Tuesday, July 08, 2008

Media critical as Beijing Olympics near

Anti-terror police on Segways

The IOC has praised Chinese efforts to complete everything ahead of next months Olympic Games. IOC spokeswoman Giselle Davies speaking on CNN said “everything was ready”. But not everyone is entirely happy. Many media organisation have aired frustrations and anger over Beijing’s failure to meet the promised relaxation on reporting [Business Week]. "I think this free reporting will be a problem for everyone,'' said Johannes Hano, East Asia bureau chief of Germany's ZDF television. In the first week of July police barged into an interview being conducted by Johannes Hano on the Great Wall that was being transmitted live to Germany.
"They will stop you even if you have permission. It will be the biggest problem. There is no freedom of press as they promised,'' he said. But press freedom is only one of many concerns highlight on CNN today.

Many of China’s athletes have no time to relax and some have raised concerns over how hard they’re pushed. Channel Four News and the BBC World Service both ran stories about how many athletes are being overworked. The Channel Four report, rebroadcast on CNN, looked at the gruelling training regimes that many athletes had to endure in order to help China secure as many gold medals as possible. Many officials have pressured trainers saying that silver and bronze medal were simply not good enough.
The issue of human rights is never far away and many groups have expressed concern over both George Bush and Nicholas Sarkozy announcing their intention to attend the opening ceremony. Reporters without Borders have criticised the French president’s announcement saying it was “truly cowardly and not what one expects of France”. Reporters Without Borders have also called for world wide demonstrations on the 8th August. “The occasional good news, such as the unblocking of access to certain foreign websites and the reopening of Tibet, have been eclipsed by a series of outrageous arrests and increased surveillance of human rights activists,” Reporters Without Borders said. “The Olympic infrastructure is in place, but police controls have been stepped up, the Internet is still censored, international radio stations are jammed and Beijing’s air is still polluted.”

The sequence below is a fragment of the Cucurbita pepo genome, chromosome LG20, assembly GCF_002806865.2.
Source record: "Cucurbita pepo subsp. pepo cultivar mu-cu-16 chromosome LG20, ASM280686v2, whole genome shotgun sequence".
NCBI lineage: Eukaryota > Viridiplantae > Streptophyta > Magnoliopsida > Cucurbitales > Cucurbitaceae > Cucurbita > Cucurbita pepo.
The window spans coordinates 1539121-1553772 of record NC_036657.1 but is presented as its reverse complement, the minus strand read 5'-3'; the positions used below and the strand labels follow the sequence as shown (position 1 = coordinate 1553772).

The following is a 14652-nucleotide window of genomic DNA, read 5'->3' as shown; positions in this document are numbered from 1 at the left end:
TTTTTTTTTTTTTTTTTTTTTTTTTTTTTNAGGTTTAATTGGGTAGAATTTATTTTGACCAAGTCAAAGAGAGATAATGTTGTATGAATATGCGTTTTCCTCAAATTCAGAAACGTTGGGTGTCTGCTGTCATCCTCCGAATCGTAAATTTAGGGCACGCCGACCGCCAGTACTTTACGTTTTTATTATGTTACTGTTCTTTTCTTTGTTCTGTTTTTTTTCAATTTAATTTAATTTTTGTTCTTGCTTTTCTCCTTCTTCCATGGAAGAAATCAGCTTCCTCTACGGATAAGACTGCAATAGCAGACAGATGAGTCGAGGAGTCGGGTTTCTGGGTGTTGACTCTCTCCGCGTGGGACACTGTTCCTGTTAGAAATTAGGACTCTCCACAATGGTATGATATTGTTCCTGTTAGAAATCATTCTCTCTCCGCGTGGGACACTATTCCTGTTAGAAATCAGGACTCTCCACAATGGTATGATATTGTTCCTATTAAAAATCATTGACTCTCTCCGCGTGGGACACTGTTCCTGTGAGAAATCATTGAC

And indeed the air is still thick with a grey smog that hangs over Beijing. CNN’s John Vause reported that the view from his 30th floor apartment was almost invisible despite valiant efforts by authorities to clear the air. The army has been firing silver iodine into the clouds in an attempt to bring rain. Factories have shut down and the numbers of cars on the roads has been reduced. But so far there has been little major effect. Despite concerns that Beijing authorities have over possible demonstrations, acts of terrorism or even awkward journalists, the biggest problem may just be the weather and the pollution.

No comments: